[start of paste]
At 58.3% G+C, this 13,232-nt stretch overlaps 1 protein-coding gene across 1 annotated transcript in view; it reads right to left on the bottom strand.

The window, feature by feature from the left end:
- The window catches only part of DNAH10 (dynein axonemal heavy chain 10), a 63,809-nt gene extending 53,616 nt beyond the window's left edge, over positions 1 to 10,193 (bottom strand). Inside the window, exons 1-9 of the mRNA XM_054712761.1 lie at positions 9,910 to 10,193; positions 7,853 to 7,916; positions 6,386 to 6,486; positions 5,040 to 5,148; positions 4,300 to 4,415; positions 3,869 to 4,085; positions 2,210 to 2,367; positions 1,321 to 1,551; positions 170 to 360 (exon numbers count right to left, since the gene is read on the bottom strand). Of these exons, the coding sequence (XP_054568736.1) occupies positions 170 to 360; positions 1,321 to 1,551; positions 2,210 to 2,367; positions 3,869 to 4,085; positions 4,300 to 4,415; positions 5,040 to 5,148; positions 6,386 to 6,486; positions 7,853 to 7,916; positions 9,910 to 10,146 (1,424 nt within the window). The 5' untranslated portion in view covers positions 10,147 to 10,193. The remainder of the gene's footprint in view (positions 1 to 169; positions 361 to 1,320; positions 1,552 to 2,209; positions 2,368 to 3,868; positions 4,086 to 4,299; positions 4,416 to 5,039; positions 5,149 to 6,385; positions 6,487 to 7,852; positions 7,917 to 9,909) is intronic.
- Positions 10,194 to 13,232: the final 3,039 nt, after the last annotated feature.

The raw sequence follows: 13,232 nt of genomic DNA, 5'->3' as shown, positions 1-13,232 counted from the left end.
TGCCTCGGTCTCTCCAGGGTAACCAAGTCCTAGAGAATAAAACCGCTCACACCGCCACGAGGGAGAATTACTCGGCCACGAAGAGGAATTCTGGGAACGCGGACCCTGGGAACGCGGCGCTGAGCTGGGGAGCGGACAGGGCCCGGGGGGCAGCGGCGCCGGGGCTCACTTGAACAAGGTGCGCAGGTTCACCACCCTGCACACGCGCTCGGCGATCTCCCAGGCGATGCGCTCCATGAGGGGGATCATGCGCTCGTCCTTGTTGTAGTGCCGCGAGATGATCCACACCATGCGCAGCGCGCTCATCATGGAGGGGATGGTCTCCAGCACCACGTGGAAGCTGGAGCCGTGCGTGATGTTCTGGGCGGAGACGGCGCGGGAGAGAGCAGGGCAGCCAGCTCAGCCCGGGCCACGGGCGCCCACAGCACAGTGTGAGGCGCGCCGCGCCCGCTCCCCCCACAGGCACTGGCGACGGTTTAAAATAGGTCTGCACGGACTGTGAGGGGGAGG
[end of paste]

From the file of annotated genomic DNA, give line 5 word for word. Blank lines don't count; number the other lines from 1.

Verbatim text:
The raw sequence follows: 13,232 nt of genomic DNA, 5'->3' as shown, positions 1-13,232 counted from the left end.